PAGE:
Take Five: “Make sure all toxic cycles of family traditions end with you”


Author: Jigme Zangmo

Kuhu Srivastava is pictured in July 2019. Photo courtesy of Ranvijay Tewatia
Kuhu Srivastava is pictured in July 2019. Photo courtesy of Ranvijay Tewatia

Kuhu Srivastava, 22, of Lucknow, India, is the founder of The Feminist Times, an online platform where people of all genders and ages discuss and advocate against patriarchal norms in society by sharing their personal articles, poetry, photo essays, art and videos. Contributors have ranged from 16 to 75 years of age.

Why do you speak up for women's rights?

Because I think I just have to. It comes from a deep passion to help women own themselves unapologetically. I started The Feminist Times a year back because I felt frustrated to see intelligent women working according to the whims and fancies of the men in their lives.

Very conveniently in this patriarchal society, men just make rules but it’s the socially conditioned army of women who make sure these rules are followed by keeping young girls in check through the means of moral policing and “bitching”.

What are the most urgent issues of our time?

Poverty, the growing divide between the rich and the poor and the climate change crisis.

Now when you look at these through a feminist lens, you’d see that women and children are the worst affected by both. Women have less access to natural resources and services, they bear the bulk of household chores, and they face discrimination and multiple forms of violence – all of which leave them economically vulnerable and food-insecure.

What is your advice to young people on actions they can take in stopping patriarchy?

You don’t need to wait or get to a certain post to be able to help others. There’s lots you can start doing already! Initiate conversations within your families -- question sexist behavioral patterns, reason with them. Make sure all toxic cycles of family traditions end with you and aren’t passed on to the next generation! Raise awareness — conduct seminars, marches, debates.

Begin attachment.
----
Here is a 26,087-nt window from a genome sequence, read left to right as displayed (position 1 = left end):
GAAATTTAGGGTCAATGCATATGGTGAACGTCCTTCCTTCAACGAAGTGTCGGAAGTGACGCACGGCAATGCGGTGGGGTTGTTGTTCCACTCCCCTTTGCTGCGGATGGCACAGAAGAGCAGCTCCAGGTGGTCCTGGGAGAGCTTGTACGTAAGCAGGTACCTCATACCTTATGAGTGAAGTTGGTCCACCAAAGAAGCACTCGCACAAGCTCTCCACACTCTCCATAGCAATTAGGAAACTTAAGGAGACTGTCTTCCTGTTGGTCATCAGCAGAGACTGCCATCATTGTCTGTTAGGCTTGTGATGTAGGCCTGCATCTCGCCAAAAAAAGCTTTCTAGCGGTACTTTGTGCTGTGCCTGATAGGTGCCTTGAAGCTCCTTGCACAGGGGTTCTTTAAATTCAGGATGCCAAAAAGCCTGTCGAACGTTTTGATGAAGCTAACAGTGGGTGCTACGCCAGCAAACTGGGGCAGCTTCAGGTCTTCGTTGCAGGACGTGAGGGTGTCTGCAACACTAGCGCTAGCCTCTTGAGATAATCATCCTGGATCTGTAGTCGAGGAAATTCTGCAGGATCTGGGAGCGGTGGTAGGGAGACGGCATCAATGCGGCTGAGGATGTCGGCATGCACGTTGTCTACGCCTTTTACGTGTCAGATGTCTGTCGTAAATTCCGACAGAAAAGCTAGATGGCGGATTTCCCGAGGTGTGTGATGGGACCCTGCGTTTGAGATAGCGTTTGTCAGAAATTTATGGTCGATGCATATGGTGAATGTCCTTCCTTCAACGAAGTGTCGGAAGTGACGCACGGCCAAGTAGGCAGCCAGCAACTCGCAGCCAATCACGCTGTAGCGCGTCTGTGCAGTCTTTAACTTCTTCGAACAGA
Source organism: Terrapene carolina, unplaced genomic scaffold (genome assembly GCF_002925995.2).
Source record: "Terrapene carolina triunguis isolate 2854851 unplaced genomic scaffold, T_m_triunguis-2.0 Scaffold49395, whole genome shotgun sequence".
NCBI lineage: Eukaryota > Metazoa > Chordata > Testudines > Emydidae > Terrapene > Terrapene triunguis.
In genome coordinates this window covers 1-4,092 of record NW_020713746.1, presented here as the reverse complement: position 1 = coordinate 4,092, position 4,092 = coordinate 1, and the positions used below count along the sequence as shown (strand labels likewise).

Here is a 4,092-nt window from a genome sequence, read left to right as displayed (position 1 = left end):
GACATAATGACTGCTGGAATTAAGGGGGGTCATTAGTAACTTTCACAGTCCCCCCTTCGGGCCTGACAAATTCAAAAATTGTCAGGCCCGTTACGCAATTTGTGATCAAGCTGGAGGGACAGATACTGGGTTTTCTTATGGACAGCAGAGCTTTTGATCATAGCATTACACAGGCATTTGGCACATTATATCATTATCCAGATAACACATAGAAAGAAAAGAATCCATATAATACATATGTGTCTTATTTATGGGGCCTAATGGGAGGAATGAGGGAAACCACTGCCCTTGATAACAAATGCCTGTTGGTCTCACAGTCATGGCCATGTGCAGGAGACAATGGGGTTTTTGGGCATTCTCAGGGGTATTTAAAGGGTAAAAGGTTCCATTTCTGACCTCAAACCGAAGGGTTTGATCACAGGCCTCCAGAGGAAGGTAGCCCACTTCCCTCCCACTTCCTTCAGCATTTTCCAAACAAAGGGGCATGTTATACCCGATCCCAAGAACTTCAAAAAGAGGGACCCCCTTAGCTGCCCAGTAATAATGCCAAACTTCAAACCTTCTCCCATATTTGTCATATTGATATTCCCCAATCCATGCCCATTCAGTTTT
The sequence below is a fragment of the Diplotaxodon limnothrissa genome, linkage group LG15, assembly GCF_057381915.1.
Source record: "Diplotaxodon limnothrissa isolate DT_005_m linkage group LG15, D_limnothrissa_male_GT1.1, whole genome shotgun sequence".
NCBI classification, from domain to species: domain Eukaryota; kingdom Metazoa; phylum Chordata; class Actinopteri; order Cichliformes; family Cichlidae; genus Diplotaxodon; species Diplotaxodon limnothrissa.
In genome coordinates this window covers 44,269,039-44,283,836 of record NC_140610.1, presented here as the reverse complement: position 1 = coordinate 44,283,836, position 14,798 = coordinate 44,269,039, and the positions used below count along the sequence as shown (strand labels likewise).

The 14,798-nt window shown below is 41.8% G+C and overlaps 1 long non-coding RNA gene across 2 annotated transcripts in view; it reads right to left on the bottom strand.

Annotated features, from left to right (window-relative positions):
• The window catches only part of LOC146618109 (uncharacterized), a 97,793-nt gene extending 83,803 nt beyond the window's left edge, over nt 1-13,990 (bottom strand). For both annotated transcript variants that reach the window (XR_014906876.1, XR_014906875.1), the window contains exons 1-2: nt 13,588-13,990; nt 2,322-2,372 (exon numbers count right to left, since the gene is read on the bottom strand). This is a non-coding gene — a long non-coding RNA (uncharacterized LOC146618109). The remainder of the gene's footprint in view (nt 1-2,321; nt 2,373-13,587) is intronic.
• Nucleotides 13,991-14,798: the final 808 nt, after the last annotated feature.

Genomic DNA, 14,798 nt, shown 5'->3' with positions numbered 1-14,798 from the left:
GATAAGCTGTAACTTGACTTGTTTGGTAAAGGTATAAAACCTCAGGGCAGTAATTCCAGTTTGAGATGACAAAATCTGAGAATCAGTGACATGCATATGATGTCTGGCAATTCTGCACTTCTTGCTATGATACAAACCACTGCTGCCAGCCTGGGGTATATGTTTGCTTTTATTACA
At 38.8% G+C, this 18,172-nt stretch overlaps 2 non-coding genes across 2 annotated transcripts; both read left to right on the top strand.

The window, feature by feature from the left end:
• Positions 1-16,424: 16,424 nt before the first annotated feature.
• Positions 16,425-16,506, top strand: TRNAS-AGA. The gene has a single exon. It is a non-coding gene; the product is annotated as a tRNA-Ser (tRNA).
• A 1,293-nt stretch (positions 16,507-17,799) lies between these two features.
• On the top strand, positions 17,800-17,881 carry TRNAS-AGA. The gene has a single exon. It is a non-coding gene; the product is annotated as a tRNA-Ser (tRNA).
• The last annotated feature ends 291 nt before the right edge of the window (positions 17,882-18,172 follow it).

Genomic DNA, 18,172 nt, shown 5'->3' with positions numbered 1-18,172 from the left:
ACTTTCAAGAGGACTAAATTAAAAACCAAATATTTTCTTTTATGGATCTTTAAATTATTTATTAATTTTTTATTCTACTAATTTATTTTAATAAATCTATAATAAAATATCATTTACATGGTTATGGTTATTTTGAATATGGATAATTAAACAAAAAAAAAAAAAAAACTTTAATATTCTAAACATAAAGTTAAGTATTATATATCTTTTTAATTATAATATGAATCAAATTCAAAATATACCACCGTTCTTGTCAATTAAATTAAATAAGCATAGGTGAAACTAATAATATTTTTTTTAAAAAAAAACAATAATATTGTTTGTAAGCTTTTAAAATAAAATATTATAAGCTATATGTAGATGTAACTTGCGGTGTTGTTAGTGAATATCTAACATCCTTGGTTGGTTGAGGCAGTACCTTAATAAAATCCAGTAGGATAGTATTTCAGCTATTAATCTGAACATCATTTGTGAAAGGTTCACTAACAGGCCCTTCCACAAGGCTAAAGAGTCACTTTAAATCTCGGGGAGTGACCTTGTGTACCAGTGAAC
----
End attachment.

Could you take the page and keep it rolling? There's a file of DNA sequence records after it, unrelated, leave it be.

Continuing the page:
Communication is the key; to change anyone’s ideology you need to reason with them. A lot of times we assume people see what we see, but the sad truth is that patriarchy is a deeply rooted practice, and what’s made it strong through the years is people’s lack of questioning the norms it set, and the habit of following it blindly almost as a ritual. So the way out is to make people see the sheer dumbness of it! The best thing each one of us can do is to stop any sexist behavior or comment at its onset, and most importantly, instead of bashing the people who tend to engage in any sexist or patriarchal act, make sure you reason with them as an equal.

What can men do to promote gender equality?

Men can be part of the solution by not setting insane standards of masculinity for themselves: men aren’t supposed to be emotional, men have to be the breadwinners of their families, men shouldn’t wear makeup, men can’t paint their nails, they can’t talk about problems such as erectile dysfunction cause that’s shameful, etc. Men can be part of the solution by making sure they never ridicule any men or young boys in this way. Because gender equality stands for the liberation of men too from the ideals of toxic masculinity, for them to be able to express themselves freely.

Why are gender empowerment stories essential in the fight for gender equality?

Because that is what makes all of us, irrespective of gender, believe that we are not alone. When you identify toxic patterns in someone else's story you realize that this isn't normal. You then know for a fact that if they could defy patriarchy and own their spaces unapologetically, then we most certainly can.